At first glance, this might seem to call for a sermon on the dangers of adultery.  But this is story is not about adultery.  It is about power, about the abuse of power. But there’s more. This story is about temptation.  But there’s more: ultimately, this is a story about God’s care and concern for us.

It is easy to label these characters—Joseph, Potiphar’s wife, and Potiphar—as the good guy, the evil woman, the clueless employer. But. just like all of us, they are equal in God’s eyes.  They each have their own life journeys that brought them to the attention of the writer of Genesis.

We know quite a bit about Jospeh.  He was the son of Jacob and Rachel, grandson of Issac and Rebekah, great-grandson of Abraham and Sarah.  He was the eleventh-born of Jacob’s twelve sons, but the first-born of Rachel.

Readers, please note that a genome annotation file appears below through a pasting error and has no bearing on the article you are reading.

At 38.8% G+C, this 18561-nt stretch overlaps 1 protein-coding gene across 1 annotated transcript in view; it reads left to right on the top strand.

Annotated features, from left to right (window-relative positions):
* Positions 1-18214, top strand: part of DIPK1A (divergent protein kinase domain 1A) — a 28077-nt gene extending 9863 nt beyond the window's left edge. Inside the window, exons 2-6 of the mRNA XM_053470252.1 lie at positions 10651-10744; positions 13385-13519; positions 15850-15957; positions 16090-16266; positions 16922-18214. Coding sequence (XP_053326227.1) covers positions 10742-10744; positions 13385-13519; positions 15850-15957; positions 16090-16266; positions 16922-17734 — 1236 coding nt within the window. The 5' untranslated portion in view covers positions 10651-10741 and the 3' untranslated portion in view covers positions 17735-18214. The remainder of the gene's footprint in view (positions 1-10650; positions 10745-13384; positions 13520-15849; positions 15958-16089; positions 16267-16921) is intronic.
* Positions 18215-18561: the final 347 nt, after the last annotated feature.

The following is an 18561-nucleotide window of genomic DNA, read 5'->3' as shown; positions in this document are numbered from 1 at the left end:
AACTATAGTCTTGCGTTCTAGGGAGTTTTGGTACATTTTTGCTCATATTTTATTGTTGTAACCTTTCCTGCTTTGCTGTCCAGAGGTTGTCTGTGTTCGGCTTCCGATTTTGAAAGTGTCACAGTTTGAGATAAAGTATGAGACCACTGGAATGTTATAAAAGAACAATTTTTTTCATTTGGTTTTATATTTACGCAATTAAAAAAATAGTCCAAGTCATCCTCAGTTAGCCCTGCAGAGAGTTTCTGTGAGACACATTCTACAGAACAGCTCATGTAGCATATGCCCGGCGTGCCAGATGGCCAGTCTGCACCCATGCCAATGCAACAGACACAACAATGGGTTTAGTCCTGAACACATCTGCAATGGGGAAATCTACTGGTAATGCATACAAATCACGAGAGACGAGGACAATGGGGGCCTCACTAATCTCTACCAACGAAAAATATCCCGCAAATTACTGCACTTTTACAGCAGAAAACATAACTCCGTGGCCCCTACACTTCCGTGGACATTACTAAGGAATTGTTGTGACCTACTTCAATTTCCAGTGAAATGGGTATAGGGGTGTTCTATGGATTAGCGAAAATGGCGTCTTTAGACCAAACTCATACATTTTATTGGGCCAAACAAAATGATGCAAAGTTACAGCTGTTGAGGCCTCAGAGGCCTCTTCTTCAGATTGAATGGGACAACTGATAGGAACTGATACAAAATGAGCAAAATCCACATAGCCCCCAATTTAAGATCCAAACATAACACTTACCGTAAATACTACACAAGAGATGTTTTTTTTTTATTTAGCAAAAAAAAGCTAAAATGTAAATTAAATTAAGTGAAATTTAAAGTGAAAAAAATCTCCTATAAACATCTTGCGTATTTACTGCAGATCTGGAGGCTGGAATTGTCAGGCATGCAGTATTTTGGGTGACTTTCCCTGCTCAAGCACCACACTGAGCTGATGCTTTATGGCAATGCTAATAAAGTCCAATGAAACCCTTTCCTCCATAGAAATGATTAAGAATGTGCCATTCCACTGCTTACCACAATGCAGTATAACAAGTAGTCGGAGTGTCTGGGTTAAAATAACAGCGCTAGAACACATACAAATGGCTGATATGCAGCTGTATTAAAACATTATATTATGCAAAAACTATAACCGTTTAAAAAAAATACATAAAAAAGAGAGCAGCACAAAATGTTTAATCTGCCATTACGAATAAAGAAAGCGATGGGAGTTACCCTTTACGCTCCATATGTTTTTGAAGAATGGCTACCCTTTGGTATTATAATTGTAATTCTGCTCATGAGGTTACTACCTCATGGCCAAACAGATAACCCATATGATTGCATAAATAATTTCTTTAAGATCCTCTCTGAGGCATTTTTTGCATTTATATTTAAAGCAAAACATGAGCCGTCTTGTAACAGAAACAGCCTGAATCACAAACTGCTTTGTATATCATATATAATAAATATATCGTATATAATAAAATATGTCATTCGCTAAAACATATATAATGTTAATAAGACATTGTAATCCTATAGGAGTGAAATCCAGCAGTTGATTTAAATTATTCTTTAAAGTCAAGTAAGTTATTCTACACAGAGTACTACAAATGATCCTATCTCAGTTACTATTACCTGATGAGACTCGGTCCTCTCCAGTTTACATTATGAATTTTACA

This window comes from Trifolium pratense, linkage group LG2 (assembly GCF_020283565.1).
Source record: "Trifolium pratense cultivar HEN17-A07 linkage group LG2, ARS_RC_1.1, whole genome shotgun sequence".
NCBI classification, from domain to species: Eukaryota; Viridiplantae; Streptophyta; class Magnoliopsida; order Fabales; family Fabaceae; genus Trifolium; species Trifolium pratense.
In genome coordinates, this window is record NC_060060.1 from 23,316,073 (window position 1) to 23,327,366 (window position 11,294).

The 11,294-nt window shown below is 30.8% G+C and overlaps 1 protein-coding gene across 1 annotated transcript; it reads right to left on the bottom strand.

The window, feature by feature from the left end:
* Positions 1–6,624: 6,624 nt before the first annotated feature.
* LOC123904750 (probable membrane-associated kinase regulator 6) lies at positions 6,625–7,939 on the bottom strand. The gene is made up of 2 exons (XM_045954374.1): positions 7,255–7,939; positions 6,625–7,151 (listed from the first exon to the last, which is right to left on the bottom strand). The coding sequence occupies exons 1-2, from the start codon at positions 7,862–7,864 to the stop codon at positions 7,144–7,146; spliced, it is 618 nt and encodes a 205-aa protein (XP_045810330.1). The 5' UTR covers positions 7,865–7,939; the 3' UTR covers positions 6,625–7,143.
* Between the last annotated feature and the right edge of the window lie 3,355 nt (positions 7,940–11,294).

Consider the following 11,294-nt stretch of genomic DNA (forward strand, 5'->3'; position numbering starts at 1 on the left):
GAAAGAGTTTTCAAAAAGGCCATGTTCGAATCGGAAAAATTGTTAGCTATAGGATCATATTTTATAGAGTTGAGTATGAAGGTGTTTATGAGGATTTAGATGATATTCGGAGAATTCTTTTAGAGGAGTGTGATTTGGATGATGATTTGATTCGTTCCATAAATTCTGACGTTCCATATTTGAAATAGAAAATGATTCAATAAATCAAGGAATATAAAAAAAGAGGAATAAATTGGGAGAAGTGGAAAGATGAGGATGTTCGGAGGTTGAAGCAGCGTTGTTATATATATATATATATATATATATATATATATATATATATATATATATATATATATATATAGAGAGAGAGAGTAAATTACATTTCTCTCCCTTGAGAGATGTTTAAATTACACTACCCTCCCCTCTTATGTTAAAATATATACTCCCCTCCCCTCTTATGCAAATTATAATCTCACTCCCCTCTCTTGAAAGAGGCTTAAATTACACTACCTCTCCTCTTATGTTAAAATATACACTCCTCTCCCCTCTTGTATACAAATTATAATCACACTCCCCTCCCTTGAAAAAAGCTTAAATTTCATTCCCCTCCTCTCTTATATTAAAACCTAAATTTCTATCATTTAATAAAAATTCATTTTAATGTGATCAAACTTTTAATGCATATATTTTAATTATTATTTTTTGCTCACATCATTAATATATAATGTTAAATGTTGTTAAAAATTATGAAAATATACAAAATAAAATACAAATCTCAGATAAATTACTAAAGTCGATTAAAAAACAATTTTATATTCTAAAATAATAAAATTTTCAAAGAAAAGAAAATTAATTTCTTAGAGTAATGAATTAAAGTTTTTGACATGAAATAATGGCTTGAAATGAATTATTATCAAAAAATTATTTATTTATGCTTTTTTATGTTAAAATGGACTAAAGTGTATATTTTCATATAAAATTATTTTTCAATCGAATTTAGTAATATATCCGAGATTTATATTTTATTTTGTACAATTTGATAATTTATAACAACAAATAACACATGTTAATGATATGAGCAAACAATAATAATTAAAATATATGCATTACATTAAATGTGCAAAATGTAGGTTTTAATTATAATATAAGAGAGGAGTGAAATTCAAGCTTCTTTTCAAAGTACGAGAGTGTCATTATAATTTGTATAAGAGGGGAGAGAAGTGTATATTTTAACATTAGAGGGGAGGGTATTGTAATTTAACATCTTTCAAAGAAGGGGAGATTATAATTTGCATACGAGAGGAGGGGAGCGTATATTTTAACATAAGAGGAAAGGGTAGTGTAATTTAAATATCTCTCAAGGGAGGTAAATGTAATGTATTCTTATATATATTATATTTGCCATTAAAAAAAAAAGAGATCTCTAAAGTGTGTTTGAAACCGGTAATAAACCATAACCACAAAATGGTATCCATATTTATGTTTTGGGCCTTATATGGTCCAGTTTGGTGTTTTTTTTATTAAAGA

We know that he became Jacob’s favorite, thus becomng an object of scorn to his older brothers. We know that Jacob had a beautiful coat of many colors made for Joseph and that ultimately, the brother’s jealousy of Joseph caused them to sell him to slave traders. Joseph ended up in Egypt and was purchased by Potiphar, an Egyptian government official. Joseph impressed Potiphar so much that he put Joseph in charge of his entire household. We also know that he was quite handsome, quite attractive. Joseph was well-built and handsome, 7 and Potiphar’s wife soon noticed him.

What do we know about Potiphar’s wife? From the Bible, not much. But in the Quran telling of the story, she has a name: Zuleikha.